NDP candidate's fight in Quebec could signal party's future in the province
TORONTO -- With little more than a week left in the campaign, the province of Quebec has become a key battleground as the three leading parties scramble to appease French voters who are being lured by the surging Bloc Quebecois.
NDP incumbent candidate Ruth Ellen Brosseau understands, firsthand, how quickly a party’s fortunes can turn in an election. The former Ottawa bartender’s name was put on the ballot as a placeholder for the NDP in the Berthier—Maskinonge riding in central Quebec during the 2011 federal election, despite never having stepped foot in the area.
Brosseau was considered a “paper candidate” with no experience and little chance of winning the seat. She even took a vacation to Las Vegas in the middle of the campaign in 2011, which earned her ridicule in the press and the nickname “Vegas girl.”
Despite all of this, then NDP leader Jack Layton and his party swept the province of Quebec in what is known as the “Orange Wave” and Brosseau suddenly found herself an elected member of parliament.
Since that time, Brosseau has appeared to settle into the role, becoming the agriculture critic in the party’s shadow cabinet in 2012 and then house leader in 2018.
“I had to learn very fast, but I gave it all I had,” she told CTV News. “The criticism that I had in 2011 made me want to work harder to say ‘You know everyday people, those voices need to be in the House of Commons.’”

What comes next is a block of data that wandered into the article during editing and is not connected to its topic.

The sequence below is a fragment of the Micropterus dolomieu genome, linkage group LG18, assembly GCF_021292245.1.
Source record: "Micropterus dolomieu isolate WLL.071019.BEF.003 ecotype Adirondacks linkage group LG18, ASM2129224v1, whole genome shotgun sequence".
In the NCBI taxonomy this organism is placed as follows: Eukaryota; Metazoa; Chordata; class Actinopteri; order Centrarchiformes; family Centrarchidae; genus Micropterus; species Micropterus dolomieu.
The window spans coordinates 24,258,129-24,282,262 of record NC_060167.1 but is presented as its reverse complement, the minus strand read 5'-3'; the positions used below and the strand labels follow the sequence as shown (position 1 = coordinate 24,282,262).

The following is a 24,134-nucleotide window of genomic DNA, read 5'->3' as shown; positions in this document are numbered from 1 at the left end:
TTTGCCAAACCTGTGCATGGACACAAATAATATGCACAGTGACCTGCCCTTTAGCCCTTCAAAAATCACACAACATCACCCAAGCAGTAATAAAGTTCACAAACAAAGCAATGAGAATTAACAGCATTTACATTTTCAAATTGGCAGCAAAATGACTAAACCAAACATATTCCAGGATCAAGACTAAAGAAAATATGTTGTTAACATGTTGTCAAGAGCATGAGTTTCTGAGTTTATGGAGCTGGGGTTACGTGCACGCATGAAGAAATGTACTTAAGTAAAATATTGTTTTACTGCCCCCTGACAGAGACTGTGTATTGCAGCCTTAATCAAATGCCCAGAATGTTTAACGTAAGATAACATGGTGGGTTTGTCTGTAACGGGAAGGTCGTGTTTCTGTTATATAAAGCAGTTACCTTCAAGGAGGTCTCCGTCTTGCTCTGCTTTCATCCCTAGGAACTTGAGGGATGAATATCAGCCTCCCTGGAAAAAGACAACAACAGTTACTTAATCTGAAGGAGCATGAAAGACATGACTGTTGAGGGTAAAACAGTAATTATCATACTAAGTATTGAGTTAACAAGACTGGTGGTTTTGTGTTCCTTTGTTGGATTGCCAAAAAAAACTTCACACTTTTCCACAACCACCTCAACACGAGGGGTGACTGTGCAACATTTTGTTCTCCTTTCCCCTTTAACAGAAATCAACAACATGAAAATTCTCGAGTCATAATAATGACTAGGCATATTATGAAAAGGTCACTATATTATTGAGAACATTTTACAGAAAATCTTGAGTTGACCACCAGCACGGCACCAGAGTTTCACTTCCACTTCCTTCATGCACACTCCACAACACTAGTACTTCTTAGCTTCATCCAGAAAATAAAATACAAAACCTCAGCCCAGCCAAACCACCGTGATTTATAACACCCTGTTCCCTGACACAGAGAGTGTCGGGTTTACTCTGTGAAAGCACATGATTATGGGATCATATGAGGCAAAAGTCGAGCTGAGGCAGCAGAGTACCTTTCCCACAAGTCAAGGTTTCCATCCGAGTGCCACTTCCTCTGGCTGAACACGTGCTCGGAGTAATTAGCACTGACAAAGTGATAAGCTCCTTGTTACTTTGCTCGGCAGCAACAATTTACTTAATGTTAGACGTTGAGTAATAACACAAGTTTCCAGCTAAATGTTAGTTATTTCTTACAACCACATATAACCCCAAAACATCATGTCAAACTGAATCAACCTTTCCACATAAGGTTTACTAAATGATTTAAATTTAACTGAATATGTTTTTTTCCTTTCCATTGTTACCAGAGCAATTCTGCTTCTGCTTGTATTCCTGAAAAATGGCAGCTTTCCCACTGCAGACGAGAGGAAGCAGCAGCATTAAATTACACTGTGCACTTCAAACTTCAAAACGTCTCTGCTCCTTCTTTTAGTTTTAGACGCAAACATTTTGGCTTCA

Brosseau’s dedication to her riding even led her to settle on a farm in the region. But as she adjusted to her position, the NDP’s popularity dwindled in Quebec. In the 2015 election, Brosseau was one of only 16 NDP candidates to win their ridings in the province.
Now, as polls suggest the once written-off Bloc Quebecois is gaining momentum and their candidate in Berthier—Maskinonge, Yves Perron, the party’s president, is shaping up to be Brosseau’s main challenger.
Despite the threat from the Bloc, Brosseau isn’t throwing in the towel for the future of her own political career or that of her party’s.
“We’re often underestimated,” she said. “Just don’t count us out.”
Regardless of the result on election night, Brosseau said she plans to stay in the riding she now calls “home.”